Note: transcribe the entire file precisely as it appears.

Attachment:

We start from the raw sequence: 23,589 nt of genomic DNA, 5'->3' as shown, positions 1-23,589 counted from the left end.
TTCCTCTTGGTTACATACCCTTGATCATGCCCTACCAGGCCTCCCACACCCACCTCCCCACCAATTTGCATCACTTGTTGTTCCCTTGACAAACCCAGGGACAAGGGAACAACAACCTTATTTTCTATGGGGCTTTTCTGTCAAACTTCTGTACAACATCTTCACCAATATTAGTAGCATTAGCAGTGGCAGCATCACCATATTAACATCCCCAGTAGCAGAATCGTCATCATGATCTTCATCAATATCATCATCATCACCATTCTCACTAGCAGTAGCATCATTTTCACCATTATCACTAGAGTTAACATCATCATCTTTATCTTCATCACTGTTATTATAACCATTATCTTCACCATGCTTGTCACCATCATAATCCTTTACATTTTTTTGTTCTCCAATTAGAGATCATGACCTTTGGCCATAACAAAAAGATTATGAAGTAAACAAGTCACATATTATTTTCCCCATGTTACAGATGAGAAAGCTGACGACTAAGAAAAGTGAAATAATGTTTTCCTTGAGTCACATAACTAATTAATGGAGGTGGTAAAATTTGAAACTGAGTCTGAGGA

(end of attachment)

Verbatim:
We start from the raw sequence: 23,589 nt of genomic DNA, 5'->3' as shown, positions 1-23,589 counted from the left end.
TTCCTCTTGGTTACATACCCTTGATCATGCCCTACCAGGCCTCCCACACCCACCTCCCCACCAATTTGCATCACTTGTTGTTCCCTTGACAAACCCAGGGACAAGGGAACAACAACCTTATTTTCTATGGGGCTTTTCTGTCAAACTTCTGTACAACATCTTCACCAATATTAGTAGCATTAGCAGTGGCAGCATCACCATATTAACATCCCCAGTAGCAGAATCGTCATCATGATCTTCATCAATATCATCATCATCACCATTCTCACTAGCAGTAGCATCATTTTCACCATTATCACTAGAGTTAACATCATCATCTTTATCTTCATCACTGTTATTATAACCATTATCTTCACCATGCTTGTCACCATCATAATCCTTTACATTTTTTTGTTCTCCAATTAGAGATCATGACCTTTGGCCATAACAAAAAGATTATGAAGTAAACAAGTCACATATTATTTTCCCCATGTTACAGATGAGAAAGCTGACGACTAAGAAAAGTGAAATAATGTTTTCCTTGAGTCACATAACTAATTAATGGAGGTGGTAAAATTTGAAACTGAGTCTGAGGA